Thomas More Society Bursts Bubble -- Chicago Drops Charges Against First Arrestee Under City's Abortion Clinic 'Bubble Zone' Ordinance
August 6, 2010
CHICAGO, (christiansunite.com) -- This afternoon, in a wake of national attention to the case, the Thomas More Society secured a dismissal of all charges against the first arrestee under the city's "bubble zone" ordinance, which prevents certain types of picketing activity outside local abortion clinics. Joseph Holland, a Northwestern University graduate student, was arrested outside Planned Parenthood's Near North Side facility on July 3 after the facility's staff called the police and claimed he violated the ordinance by praying on the public sidewalk.
"We are pleased that the City of Chicago has dismissed these false and baseless charges against Joe Holland," said Peter Breen, Thomas More Society executive director and legal counsel. "The First Amendment protects prayer on a public sidewalk in Chicago the same as in any other city in the country. We hope that the city will cease the suppression of pro-life speech under the 'bubble zone' ordinance and dismiss the lone remaining case, brought against David Avignone, who was arrested a few days after Joe."
The "bubble zone" ordinance prohibits approaching within eight feet of a person without consent "for the purpose of passing a leaflet or handbill to, displaying a sign to, or engaging in oral protest, education, or counseling." Witnesses and a video of the incident showed Holland standing stationary and praying, but not leafleting, picketing or sidewalk counseling.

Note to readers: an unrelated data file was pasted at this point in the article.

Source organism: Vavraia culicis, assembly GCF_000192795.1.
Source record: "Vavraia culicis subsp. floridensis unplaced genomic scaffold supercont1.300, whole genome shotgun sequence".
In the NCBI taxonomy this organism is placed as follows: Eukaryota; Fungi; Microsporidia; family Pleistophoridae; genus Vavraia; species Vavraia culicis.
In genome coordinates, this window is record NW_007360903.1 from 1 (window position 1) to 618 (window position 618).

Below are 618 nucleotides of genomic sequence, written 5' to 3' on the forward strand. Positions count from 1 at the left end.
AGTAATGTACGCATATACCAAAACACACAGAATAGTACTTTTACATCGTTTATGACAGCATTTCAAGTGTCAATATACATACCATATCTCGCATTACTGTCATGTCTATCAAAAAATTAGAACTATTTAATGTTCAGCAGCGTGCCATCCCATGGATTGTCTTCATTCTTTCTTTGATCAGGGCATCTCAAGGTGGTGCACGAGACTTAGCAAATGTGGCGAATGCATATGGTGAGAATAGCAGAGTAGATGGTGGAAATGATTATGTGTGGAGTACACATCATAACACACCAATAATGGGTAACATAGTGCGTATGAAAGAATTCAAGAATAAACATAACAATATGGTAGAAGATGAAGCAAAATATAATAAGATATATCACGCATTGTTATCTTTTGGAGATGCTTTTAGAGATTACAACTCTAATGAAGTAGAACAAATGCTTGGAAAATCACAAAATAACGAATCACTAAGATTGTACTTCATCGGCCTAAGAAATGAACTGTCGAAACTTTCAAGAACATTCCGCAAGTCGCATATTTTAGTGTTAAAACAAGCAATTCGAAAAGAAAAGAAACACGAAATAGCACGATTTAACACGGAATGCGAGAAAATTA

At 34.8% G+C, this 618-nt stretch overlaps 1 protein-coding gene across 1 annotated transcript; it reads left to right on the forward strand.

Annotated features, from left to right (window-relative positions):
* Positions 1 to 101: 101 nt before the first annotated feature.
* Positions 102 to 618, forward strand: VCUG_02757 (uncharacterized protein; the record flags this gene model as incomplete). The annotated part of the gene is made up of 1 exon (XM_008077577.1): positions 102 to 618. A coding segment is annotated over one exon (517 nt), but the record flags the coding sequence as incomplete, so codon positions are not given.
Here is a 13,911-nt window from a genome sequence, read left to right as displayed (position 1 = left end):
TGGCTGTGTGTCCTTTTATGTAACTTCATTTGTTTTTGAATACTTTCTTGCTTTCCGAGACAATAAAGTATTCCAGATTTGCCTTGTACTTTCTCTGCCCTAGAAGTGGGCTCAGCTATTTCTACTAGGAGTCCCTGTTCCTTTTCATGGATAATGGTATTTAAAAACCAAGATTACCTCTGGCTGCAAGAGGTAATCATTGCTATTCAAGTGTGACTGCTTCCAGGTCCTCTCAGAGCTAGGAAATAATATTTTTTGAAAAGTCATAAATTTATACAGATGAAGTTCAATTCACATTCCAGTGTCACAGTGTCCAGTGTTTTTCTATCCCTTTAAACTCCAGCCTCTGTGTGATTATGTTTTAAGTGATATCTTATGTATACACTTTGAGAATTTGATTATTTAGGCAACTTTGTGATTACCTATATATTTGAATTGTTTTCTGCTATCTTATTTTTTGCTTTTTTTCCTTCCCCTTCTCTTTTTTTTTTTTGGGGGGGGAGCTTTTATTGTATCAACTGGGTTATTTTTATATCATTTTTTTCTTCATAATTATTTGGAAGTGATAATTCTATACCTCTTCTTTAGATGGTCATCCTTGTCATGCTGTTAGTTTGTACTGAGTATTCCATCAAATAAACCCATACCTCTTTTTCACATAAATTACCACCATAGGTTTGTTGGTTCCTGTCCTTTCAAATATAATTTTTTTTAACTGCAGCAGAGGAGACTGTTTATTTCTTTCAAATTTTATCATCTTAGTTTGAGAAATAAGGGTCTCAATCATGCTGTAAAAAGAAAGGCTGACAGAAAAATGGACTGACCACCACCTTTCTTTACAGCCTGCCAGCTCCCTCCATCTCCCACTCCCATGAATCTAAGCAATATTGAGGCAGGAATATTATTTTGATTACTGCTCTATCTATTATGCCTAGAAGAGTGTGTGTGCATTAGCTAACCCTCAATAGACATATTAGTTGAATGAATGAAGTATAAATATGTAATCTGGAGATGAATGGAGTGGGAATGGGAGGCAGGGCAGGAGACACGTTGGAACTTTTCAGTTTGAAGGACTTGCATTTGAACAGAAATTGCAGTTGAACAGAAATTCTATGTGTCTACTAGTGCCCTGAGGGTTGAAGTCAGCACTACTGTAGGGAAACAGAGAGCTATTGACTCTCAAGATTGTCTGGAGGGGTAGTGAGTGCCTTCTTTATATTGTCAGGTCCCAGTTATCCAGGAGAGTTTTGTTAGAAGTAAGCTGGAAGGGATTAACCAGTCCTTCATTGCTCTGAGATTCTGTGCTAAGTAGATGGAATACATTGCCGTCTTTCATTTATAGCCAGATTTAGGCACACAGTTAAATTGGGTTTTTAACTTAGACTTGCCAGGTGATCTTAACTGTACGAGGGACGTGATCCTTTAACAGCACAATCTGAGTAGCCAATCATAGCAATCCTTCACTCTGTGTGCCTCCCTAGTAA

Thomas More Society attorneys are also representing David Avignone, the second arrestee under the "bubble zone" ordinance, who was arrested the same week as Holland. Avignone's first court appearance is August 30.
About the Thomas More Society
Founded in 1997, the Thomas More Society is a national public interest law firm that exists to restore respect for life in law. Based in Chicago, the Thomas More Society defends the sanctity of human life, the family and religious liberty in courtrooms across the country. The Society is a nonprofit organization wholly supported by private donations. For more information or to support the work of Thomas More Society, please visit www.thomasmoresociety.org.